Do women really want to break the glass ceiling? The Government says it's determined to close the gender wage gap and increase women's participation in the workplace. But will the Government's plans to provide equality and make the workplace more family-friendly shatter or strengthen the glass ceiling? And do women want it all anyway?
Stories include, 'Rudd sweetens health deal for States', 'Thailand in turmoil', 'Cord blood banks become big business', 'Online dating revolution'.
It was hailed as possibly the most inept bank robbery of all time and it made headlines around the world. It happened some five years ago in the glamorous ski resort town of Vail in Colorado, USA. The perpetrators were two holidaying Australian teenagers - both from solid middle class homes. The stunt earned them the names 'Dumb and Dumber' and landed them straight in the penitentiary. Now, one of them, Anthony Prince, is back home in Byron Bay, much chastened and speaking for the first time.
How the people of a once picturesque valley found themselves surronded by coalmines, dust and toxic chemicals. Australia might be riding on the coal miner's back but it seems many Australians are paying a terrible price for the mineral export boom. Reporter Andrew Fowler goes to the Hunter Valley in New South Wales to document a community in crisis.
Stories include, 'Teachers boycott literacy, numeracy tests', 'Rudd sweetens final health incentives', 'Crews refloat stranded coal ship', 'Landmark summit aims to boost nuclear security', 'Government signals compromise with Thai protestors', 'All technology has an unintended downside', 'UK Government supports electric car revolution', 'Pilot faces court over Canadian's death'.
Panellists include: Jeff Bleich - US Ambassador to Australia, Joe Hockey - Shadow Treasurer, Tanya Plibersek - Minister for Housing and Status of Women, Greg Sheridan - The Australian newspaper's foreign editor and Lucy Turnbull - Former Lord Mayor of Sydney.
Details the active volcanoes in Vanuatu and analyses the potential threat to Australia if they erupt.
The story, 'Ready to rumble', details how the volcanoes in Vanuatu have become active and the impact it could have on Australia if they erupt. The story, 'All dollars and no sense', examines the Federal Government's $16.2 billion Building the Education Revolution stimulus package. The story, 'Mission possible', tells how ex-CIA spy Bob Barron has been transforming lives by creating a prosthetic device. The story, 'Sonia Kruger on dancing with joy', features an interview with Sonia Kruger about her personal life and career.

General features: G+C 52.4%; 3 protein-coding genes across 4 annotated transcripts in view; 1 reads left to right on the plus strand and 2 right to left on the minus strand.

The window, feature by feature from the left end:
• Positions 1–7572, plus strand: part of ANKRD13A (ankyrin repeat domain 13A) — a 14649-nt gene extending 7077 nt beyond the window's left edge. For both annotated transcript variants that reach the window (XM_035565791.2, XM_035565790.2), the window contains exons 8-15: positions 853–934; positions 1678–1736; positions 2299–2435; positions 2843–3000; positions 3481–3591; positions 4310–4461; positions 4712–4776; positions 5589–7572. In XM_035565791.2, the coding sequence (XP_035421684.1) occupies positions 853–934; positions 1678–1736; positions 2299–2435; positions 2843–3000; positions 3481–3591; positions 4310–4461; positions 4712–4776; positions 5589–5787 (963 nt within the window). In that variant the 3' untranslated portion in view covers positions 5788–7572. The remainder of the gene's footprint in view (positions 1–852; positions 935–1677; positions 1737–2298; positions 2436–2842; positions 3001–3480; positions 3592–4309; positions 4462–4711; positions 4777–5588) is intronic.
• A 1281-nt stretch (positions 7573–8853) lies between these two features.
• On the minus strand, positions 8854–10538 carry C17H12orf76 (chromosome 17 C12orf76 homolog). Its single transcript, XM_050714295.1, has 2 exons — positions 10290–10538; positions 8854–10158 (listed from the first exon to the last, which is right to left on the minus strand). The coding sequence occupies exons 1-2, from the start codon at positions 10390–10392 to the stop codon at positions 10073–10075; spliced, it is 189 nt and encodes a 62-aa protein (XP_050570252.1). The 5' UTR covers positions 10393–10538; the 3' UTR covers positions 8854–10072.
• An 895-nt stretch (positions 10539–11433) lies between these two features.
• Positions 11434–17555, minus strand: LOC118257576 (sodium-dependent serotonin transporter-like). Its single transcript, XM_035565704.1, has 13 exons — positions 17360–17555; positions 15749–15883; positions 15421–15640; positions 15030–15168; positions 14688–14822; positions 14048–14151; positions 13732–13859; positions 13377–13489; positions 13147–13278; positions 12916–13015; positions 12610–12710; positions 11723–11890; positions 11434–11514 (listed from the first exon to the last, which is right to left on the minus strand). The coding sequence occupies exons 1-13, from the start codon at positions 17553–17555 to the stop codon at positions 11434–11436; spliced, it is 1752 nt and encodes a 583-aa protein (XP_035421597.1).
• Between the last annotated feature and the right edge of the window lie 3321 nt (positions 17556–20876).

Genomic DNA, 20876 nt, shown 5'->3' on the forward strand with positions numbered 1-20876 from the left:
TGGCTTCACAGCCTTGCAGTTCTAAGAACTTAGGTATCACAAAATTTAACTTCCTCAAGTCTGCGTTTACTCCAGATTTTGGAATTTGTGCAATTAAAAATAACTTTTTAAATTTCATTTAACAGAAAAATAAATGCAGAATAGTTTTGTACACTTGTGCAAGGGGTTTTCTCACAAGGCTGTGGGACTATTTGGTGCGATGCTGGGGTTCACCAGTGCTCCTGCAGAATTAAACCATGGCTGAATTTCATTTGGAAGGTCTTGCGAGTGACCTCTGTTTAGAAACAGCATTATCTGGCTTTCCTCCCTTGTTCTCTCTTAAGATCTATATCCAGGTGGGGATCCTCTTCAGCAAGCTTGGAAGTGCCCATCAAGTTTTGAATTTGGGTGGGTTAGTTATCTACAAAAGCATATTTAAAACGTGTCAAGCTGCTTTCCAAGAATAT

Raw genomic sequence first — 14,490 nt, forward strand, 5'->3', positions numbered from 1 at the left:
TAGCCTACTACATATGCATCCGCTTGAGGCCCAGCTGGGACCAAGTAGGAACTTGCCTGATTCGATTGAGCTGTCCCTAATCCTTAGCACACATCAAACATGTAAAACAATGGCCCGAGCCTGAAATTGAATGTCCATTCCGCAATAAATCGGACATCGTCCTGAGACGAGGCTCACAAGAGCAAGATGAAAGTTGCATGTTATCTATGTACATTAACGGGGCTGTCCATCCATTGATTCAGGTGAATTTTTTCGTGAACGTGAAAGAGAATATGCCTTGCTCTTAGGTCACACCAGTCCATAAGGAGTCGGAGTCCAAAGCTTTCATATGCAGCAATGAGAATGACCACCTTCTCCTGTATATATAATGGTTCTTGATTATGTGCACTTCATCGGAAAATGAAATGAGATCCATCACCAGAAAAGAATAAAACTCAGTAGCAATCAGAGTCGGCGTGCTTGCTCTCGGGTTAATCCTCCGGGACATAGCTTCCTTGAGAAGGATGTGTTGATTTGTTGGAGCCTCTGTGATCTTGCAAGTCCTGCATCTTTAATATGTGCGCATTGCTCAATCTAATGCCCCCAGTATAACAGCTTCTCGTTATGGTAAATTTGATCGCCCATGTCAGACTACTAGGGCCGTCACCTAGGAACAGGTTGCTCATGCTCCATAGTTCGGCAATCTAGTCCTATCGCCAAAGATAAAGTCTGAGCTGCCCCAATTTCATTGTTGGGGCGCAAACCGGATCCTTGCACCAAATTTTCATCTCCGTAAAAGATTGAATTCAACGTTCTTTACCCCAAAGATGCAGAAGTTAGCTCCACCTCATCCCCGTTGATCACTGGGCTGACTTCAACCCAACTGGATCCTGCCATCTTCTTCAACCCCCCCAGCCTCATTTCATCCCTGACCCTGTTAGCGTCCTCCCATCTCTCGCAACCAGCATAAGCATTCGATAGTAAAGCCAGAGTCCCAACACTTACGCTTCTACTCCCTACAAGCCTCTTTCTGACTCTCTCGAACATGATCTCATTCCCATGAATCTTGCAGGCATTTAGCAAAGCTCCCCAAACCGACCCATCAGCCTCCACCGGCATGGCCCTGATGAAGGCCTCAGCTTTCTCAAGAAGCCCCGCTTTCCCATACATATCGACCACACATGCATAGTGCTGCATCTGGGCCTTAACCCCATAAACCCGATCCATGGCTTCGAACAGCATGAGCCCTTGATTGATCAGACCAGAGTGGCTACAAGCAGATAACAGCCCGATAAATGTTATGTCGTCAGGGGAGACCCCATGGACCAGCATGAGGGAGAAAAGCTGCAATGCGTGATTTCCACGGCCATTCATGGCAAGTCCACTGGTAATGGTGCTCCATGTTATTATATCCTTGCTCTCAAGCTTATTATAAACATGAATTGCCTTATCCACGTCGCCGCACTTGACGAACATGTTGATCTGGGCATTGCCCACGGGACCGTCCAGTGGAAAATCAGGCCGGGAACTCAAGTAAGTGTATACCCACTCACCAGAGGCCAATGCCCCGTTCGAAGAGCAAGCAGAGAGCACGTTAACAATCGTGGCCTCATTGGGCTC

Mark Davis investigates the explosion of political violence in the Philippines and asks whether, given last year's horrific massacre of journalists and election officials, the upcoming poll can be properly conducted.
Stories include, 'Government about-turns on asylum policy', 'Oil pumped from grounded ship', 'Police investigate hep C clinic', 'Strong message or election year politics?', 'Greece and the global economy', 'Israel withdraws from nuclear conference', 'Out of Africa - a missing link', 'Thai protests could turn violent', 'Punk rock inventor succumbs to cancer'.
Discussion of the ethics of embryonic Stem Cell research.
Using human embryos for stem cell research has long been a controversial issue but a recent breakthrough has put a new complexion on the debate. Since a Japanese scientist first developed a new kind of cell, IPS or Induced Pluripotent Stem Cells, it has been speculated that the need to use human embryos for stem cell therapies might be eliminated. Researchers believe there is much to be gained from using the thousands of surplus IVF embryos sitting in storage across Australia. While it is
Stories include, 'Dinner date sparks furore', 'Brumby stands firm on health reform', 'Greens support Labor in Tasmania', 'Clarke and Dawe farewell Turnbull'.
Exploring the very edges of our atmosphere from Antarctica; the ethics of embryonic stem cell research; the advantage in following the leader; and what puts the precious into precious metals?
Stories include, 'Liberals seething as Labor retains Tas leadership', 'Tas Greens back Labor leadership', 'Rudd's health plan in critical condition', 'Russia, US sign nuclear treaty', 'Kyrgyzstan opposition claims control amid bloodshed', 'Huge corruption sparked Kyrgyzstan unrest', 'Homeopathy websites ignore retraction orders', 'Coal carrier salvage efforts begin'.
Stories include, 'Nixon under pressure over Black Saturday meal', 'State of emergency declared in Kyrgyzstan', 'Jury out on Obama's nuclear policy', 'Karzai accused of opiate abuse', 'Opposition accused of population flip-flop', 'Tasmanian Governor to decide future government', 'Iranian community backs deportation of Sheikh'.
DAIRY DEBATE - CLAIMS THAT MILK COULD MAKE YOU SICK For generations, cows' milk has been championed as a healthy, nutritious part of the daily diet, but there are claims it could also be a trigger of for a long list of diseases. EVANS WELCOMES NUCLEAR REVIEW Gareth Evans, co-chair of an international commission on nuclear non-proliferation and disarmament, has welcomed United States President Barack Obama's sweeping review of US nuclear weapons policy. BULLYING RATES ALARMINGLY HIGH In recent study one in four teenage students said they'd been bullied in the previous few weeks. A conference in Melbourne will examine why schools aren't able to properly tackle the problem, and whether bullying itself should be made a crime. OLD FISHING TRADITION LOST In Australia the decline in fishing fleets has also seen the end of fisherman's co-operatives.
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